Ushau Abu, the Berekum Chelsea midfielder, is reportedly piquing the interest of Accra Hearts of Oak, and a potential capture before the imminent end of transfer window would be quite a coup.
The Phobians seek a fitting replacement for Benjamin Afutu, who moved to Egypt after the end of last season, and in Abu they could have as good a volante as there is anywhere in the division.
The goal-scoring exploits of Abu’s attacking teammates at Chelsea — Stephen Amankona, Stephen Sarfo and Kofi Owusu — have often grabbed the headlines, but little of what they accomplish upfront would be possible without the solid platform crafted and engineered by Abu.
Hearts fans can expect all that — and more.
Abu is one of a kind. His style of play is elegant, he reads the game beautifully, and his frame only works to enhance an outstanding talent that makes him even harder to catch with the ball at his feet. Abu isn’t imposing for a defensive midfielder, but he compensates for that with an unusually neat technique for a player of his age (22), married to a nonchalant action style.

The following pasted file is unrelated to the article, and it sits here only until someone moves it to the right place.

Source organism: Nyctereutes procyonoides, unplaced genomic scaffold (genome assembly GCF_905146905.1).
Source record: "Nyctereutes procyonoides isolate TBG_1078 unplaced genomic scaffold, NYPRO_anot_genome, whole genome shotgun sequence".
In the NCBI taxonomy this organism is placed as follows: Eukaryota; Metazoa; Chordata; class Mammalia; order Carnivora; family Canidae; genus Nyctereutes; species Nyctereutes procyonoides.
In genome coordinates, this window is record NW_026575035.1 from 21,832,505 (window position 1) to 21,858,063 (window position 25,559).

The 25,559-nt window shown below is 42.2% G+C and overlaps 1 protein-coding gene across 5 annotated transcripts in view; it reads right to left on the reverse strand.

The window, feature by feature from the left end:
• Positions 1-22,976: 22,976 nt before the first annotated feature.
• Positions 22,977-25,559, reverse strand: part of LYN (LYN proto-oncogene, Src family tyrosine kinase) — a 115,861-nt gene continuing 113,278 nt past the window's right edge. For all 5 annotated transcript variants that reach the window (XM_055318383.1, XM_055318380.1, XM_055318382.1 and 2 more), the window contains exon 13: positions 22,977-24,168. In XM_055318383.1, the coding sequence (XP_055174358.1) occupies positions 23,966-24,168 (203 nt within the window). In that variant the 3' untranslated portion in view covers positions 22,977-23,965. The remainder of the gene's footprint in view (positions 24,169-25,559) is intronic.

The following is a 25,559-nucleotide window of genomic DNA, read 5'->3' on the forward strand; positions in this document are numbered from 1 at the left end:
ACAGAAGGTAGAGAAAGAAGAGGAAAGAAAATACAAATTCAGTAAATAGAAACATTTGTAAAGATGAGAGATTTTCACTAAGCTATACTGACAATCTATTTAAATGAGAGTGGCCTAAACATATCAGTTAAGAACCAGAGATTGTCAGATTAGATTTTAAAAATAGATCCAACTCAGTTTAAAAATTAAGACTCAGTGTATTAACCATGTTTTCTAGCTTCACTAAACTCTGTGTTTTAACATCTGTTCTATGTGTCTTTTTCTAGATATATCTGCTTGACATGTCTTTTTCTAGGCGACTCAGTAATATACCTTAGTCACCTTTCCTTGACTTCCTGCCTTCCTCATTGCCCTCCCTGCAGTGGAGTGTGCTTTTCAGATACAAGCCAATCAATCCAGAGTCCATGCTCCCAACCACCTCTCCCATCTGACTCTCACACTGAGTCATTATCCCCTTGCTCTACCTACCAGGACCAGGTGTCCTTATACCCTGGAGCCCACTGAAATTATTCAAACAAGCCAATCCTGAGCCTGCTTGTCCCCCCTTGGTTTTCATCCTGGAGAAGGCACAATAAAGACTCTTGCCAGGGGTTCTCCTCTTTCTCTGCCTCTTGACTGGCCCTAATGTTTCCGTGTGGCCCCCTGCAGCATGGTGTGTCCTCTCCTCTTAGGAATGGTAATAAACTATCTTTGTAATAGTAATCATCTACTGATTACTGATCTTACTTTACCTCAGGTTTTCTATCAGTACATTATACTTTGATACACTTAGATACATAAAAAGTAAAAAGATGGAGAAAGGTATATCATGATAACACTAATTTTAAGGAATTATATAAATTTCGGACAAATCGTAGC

He is very much an edge-of-your-seat footballer — his Twitter handle gives you a fair idea of the sort of player we’re talking about here — a gem you’d genuinely pay to watch sparkle even if he’s half-fit and can only muster a 15-minute cameo.
His variation, unpredictability, and expertise at ball-manipulation sets Abu apart as one of the more press-resistant and creative players around — there is far more to creativity than assists, mind — while he’s able to penetrate defensive lines at will with crisp and perfectly weighted vertical passes, as well as those graceful yet powerful driving runs.
Whether Hearts head coach Samuel Boadu deploys a 4-3-3 formation or the 4-3-1-2, the man at the base of midfield is crucial in dictating the tempo of the game. Given Abu’s tactical intelligence and work-rate, there is no reason to doubt that he can adapt to whatever demands there may be — key, surely, to enjoying a successful future at a club of this stature.
Fingers crossed, eh?
Godfred Budu Yeboah — Ink & Kicks